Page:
Tesla (NASDAQ: TSLA) shares continue to skyrocket, setting a new record. On Thursday, trading closed at $2,238.75 per share. This price is the highest price ever since the company's listing on the stock exchange. Tesla shares are up more than 420%--that's right, 420%--since the beginning of this year. Where have we heard that number before?
From the very beginning, Elon Musk's company has focused on improving Earth's worrisome environmental predicament. He turned his ambitious plan into reality, rendering Tesla's electric vehicles some of the most coveted in the world. The company has become a leader not only in the production of electric vehicles, but also in the production of their software. And soon, as Battery Day nears, we suspect we will learn about game-changing advances in the production of battery cells.
Tesla became the world's most valuable carmaker by market capitalization when it overtook the former leader, Toyota, on July 1. As of August 27, after the close of the market, Tesla has a market cap of $417.22 billion.
Source: Top 25 Automakers by Market Cap
A notable fact is that Tesla sold only 367,200 vehicles in 2019, while Toyota and Volkswagen each sold over 10 million units. In 2020, the California-based company plans to sell 500,000 vehicles, which is less than 5% of Toyota and Volkswagen's annual sales.
Tesla, with incredibly hard work, changed the rules of the game, and now the whole market is in the position of having to adjust. And as we're starting to increasingly see, the company has revolutionized not only the automotive industry but also the oil industry.
Exxon Mobil (NASDAQ: XOM), one of the largest oil companies in the world, like legacy automakers, is also struggling. August 24, S&P Dow Jones Indices announced the largest change to the 30-stock benchmark in seven years. Exxon, which had been in the Dow in some form since 1928--almost 100 years--has been removed.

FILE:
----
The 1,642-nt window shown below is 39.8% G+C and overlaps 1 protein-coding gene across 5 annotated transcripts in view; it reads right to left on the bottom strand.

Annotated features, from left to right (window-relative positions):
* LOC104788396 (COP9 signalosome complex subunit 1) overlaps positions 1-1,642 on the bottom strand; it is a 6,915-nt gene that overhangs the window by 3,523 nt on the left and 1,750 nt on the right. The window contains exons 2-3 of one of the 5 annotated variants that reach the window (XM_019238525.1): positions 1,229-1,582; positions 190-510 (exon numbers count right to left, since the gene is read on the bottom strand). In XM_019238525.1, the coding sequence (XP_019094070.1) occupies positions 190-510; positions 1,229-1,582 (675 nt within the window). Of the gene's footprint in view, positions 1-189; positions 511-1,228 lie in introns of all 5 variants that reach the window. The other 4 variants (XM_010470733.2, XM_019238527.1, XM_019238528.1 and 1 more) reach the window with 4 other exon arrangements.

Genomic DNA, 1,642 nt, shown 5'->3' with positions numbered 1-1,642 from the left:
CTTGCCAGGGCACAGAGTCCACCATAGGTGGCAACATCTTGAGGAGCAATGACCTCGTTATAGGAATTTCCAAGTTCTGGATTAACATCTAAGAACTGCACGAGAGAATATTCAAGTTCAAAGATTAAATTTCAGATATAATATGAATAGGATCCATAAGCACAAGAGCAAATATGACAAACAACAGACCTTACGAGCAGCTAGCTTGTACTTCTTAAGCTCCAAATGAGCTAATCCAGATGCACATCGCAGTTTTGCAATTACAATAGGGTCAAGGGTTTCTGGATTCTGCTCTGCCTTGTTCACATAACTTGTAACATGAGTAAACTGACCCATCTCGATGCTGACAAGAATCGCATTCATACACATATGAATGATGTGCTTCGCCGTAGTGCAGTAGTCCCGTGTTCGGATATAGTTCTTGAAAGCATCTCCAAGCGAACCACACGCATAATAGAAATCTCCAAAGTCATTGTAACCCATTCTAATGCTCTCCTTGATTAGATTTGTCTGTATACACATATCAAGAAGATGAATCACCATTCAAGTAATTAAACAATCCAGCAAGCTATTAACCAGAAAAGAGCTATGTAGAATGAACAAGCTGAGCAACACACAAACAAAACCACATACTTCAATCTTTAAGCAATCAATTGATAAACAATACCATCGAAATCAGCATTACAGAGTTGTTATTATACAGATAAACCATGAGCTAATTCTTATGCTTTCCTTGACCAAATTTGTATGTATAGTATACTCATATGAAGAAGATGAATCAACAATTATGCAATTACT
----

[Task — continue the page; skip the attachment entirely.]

“In removing Exxon from the DJIA, the index provider is clearly being reactive, and indeed accentuating the extremely negative investor sentiment on just about anything tied to oil and gas,” Raymond James ’Pavel Molchanov wrote in a note to clients, reports CNBC.
“This represents a combination of the obviously rough COVID-impacted oil price backdrop but also concerns about the eventual peak in oil demand (which had emerged long before COVID) and ESG-related objections to fossil fuels generally,” he added.
Legacy automakers and big oil will need to adjust their strategy, or will likely learn a very difficult lesson.
© 2020, Eva Fox. All rights reserved.
We appreciate your readership! Please share your thoughts in the comment section below.
Legal Disclaimer --
This article is for informational purposes only. You should not construe any such information or other material as an investment, financial, or other advice. Nothing contained in this article constitutes a solicitation, recommendation, endorsement, or offer by Eva Fox, Tesmanian, or any third party service provider to buy or sell any securities or other financial instruments in this or in any other jurisdiction in which such solicitation or offer would be unlawful under the securities laws of such jurisdiction.
Eva Fox holds zero shares of Tesla, Inc., and currently (at the time of this article's publishing) holds zero options or securities in Tesla Inc. and/or its affiliates.